A resource to inspire, inform and empower parents.

Kangaroo Care Awareness

When my first son, Jack, was born I probably resembled the victim of a bar fight more than a mother. I was not physically or emotionally prepared for the birth and far less for the transition to motherhood. I was scared, scarred, isolated and uninformed. I worked at breastfeeding, but anything else that the nurses brought up I just brushed off. It hurts my mama heart now to think back to how little I knew despite how much I thought I knew. No one told me anything. Topics came up and were quickly dropped. I still wonder why no one pushed certain things with me. One of those topics being skin-to-skin contact.

Abby Theuring, The Badass Breastfeeder breastfeeding son after birth.

I remember one nurse in particular asked me if I wanted to do Skin-to-Skin and I responded with, “nah.” I held my little boy all swaddled in his blanket up to my breast and I thought we were good to go. If I had known that skin-to-skin is far more than just another position to hold my baby I hope that I would have snapped out of my new-mother haze. How did that nurse not want to shake me? “Open your shirt, Abby! This is important!”

Today, May 15th, is International Kangaroo Care Awareness Day. I feel the obligation to talk about this as much as I can today so that the new moms out there have the information that I didn’t have. The benefits of skin-to-skin are so much more than bonding or a way to hold your baby. They deliver proven physiologic benefits for both baby AND mom.

Abby Theuring, The Badass Breastfeeder wearing the NuRoo Pocket.

What is Kangaroo Care?

Kangaroo Care is the practice of Skin-to-Skin where baby is wearing only a diaper and positioned vertically on moms bare chest, providing chest to chest contact. Other Skin-to-Skin positions such as breastfeeding positions, cheek to chest or belly to belly do not deliver the same benefits as Kangaroo Care. When positioned properly, a nerve called the c-afferent nerve is stimulated and it sends a message to both your brain and baby’s brain to produce a bunch of hormones. It is the release of these hormones that deliver the benefits associated with Skin-to-Skin. While some benefits like temperature regulation begin nearly immediately, an uninterrupted 60 minutes of continuous skin-to-skin contact is required to receive ALL the benefits associated with the practice.

What are some of the Benefits of Kangaroo Care?

  • The sensory stimulation provided by the mother’s breathing, heart-beat, skin, voice increases brain complexity and accelerates brain development.
  • The release of Oxytocin sooths and calms baby decreasing crying and stress.
  • Your body has the ability to maintain your baby’s temperature and minimize their expenditure of oxygen and energy which leads to better weight gain for baby. Breasts do this by heating up to warm a cool baby and cooling down to cool a warm baby. Interestingly, our breasts have the power to act independent of one another to meet the different needs of twins, too! How amazing is that?!
  • When placed skin-to-skin a baby’s immune system is enhanced, digestion is stimulated and heart rate and breathing are synchronized.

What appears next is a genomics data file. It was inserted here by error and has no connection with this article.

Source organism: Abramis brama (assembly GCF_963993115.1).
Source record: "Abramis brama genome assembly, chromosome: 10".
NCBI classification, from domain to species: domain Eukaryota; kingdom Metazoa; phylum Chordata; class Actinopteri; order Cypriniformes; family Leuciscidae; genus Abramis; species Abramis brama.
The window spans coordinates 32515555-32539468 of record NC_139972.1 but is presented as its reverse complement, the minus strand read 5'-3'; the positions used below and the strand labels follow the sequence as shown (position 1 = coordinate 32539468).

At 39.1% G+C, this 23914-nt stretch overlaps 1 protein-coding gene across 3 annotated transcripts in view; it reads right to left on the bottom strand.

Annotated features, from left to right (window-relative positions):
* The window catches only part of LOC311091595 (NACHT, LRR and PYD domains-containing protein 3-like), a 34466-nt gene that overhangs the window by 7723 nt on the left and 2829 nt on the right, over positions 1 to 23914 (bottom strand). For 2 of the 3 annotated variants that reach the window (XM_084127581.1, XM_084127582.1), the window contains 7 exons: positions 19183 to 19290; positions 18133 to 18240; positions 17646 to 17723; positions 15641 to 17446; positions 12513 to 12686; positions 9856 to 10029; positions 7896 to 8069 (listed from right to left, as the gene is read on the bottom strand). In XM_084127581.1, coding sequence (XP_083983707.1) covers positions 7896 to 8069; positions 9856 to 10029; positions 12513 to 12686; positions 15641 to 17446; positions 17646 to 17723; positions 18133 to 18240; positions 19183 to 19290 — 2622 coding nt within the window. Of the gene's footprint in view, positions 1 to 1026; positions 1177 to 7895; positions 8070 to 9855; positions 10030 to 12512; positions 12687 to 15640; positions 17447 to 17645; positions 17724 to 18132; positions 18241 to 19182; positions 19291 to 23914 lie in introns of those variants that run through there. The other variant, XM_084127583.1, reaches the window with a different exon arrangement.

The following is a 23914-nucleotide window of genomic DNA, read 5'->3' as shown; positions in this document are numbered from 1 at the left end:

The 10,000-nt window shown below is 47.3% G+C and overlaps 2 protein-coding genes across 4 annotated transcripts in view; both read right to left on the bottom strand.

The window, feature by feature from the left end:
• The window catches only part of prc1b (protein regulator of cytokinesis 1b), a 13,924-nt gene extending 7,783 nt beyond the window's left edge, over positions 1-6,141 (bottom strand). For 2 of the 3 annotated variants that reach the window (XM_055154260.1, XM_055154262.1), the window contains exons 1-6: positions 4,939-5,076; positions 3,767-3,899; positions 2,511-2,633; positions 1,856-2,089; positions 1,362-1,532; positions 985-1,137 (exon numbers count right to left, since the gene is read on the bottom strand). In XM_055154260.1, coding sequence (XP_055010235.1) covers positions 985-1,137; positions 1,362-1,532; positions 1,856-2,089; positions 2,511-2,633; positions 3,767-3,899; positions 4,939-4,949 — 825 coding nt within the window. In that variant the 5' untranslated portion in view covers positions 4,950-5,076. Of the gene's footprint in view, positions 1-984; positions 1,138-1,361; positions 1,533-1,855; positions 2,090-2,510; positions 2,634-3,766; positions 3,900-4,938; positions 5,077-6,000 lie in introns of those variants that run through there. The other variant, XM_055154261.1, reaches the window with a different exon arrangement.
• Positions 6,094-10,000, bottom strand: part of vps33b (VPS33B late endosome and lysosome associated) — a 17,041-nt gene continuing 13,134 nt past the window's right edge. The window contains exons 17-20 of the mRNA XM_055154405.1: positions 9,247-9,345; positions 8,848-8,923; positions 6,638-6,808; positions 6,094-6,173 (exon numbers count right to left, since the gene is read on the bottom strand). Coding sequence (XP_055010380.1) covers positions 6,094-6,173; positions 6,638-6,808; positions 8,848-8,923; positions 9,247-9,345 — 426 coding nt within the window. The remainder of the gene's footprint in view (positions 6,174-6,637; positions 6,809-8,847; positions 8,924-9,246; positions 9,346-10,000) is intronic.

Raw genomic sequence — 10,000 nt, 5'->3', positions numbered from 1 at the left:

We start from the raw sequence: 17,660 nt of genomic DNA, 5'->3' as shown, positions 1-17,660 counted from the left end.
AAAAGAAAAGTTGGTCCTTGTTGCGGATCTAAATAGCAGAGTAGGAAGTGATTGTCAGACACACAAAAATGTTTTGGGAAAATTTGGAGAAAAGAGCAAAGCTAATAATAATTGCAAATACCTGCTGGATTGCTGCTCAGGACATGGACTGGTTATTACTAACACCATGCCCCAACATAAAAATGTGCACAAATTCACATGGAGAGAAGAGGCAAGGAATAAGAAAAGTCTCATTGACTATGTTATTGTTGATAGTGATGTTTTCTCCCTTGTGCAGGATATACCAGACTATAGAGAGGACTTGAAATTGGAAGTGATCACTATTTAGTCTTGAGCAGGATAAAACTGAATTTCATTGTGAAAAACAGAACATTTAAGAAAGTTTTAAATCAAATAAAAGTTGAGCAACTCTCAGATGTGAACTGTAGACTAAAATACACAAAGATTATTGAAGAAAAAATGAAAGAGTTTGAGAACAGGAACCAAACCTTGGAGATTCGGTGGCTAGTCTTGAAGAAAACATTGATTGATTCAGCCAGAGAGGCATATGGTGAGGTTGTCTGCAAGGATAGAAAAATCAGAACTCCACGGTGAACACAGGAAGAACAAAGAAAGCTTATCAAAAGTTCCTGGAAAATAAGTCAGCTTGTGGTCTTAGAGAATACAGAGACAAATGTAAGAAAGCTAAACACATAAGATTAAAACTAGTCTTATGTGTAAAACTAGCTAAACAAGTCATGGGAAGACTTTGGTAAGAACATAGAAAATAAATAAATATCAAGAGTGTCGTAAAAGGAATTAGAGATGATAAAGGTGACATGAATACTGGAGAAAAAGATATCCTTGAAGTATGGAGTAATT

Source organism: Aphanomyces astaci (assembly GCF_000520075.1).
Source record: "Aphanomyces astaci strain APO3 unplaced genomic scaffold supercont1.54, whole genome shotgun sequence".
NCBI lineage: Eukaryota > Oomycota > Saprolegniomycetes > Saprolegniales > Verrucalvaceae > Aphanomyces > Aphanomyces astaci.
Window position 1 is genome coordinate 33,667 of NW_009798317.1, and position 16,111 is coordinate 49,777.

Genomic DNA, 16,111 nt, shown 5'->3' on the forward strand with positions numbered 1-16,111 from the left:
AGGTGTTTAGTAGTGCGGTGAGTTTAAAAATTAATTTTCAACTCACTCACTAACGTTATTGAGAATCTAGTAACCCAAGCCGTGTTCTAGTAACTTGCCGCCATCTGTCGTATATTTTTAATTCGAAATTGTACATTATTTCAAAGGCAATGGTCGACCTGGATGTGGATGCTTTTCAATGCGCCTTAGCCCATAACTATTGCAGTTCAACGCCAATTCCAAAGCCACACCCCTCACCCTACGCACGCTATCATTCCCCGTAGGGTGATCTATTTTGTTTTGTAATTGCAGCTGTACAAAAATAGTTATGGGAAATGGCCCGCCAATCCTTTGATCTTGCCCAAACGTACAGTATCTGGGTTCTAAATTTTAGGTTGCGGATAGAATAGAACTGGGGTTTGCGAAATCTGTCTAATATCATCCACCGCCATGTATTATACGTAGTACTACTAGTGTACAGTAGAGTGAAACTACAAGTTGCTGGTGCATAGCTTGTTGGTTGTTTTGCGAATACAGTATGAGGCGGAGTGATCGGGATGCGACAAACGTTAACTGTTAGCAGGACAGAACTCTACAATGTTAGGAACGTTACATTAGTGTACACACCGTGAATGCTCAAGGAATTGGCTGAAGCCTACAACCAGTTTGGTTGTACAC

• Skin-to-Skin encourages breastfeeding behavior and maintains a mother’s milk supply by raising prolactin levels.
  • Other benefits to mom include reducing risk of postpartum depression and speeding recovery time by increasing maternal oxytocin levels. When a mom practices Kangaroo Care she is more relaxed, confident, sensitive, nurturing and affectionate.

nuroo pocket

What are Some Common Misconceptions?

Many people believe that Kangaroo Care is only beneficial to premature babies. This could not be farther from the truth. Although these babies are who it was initially utilized for, the benefits of Kangaroo Care apply to ALL babies.

Kangaroo Care can be done by any human, not just moms. Dads, grandparents, siblings and adoptive parents can all practice Kangaroo Care. This is good news for mom who needs as much support as she can get during the postpartum months.

Kangaroo Care is most commonly practiced during the first few days of life but the American Academy of Pediatrics recommends that mothers practice skin-to-skin contact as frequently as possible throughout the postpartum period (12 weeks). However, research proves that the benefits never end so whether you’ve just given birth or your baby is a few months old, you haven’t missed the window!

Kangaroo care isn’t just for breastfeeding moms. While the practice supports breastfeeding, as you have read, the benefits go far beyond. All babies, no matter how they are fed, benefit from this Skin-to-Skin practice.

The NuRoo Pocket

A Gift for You

To celebrate this day of awareness we have brought you a giveaway of the NüRoo Pocket, a babywearing shirt that offers full coverage and mobility for moms practicing Skin-to-Skin. Not only does it adhere to the sling carrier standard and doubles as a great newborn carrier, the NuRoo Pocket is a great way to find those uninterrupted 60 minutes of Skin-to-skin time and ensure you and baby get all the benefits of the practice.  Enter here to win! And if you don’t win don’t fret! Use promo code BADASS for 20% off your purchase at nuroobaby.com through the end of May! USA entries only please.

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Comments

  1. I have 2 children one is 24 and other 14…..l found this info to be fairly spot on…the only thing I hesitate on is the family bed. For me we had a hard time getting him to sleep in the crib once we were ready for the transition. Not sure I would do that again but it is a personal decision that shul be left to that family. Great job!

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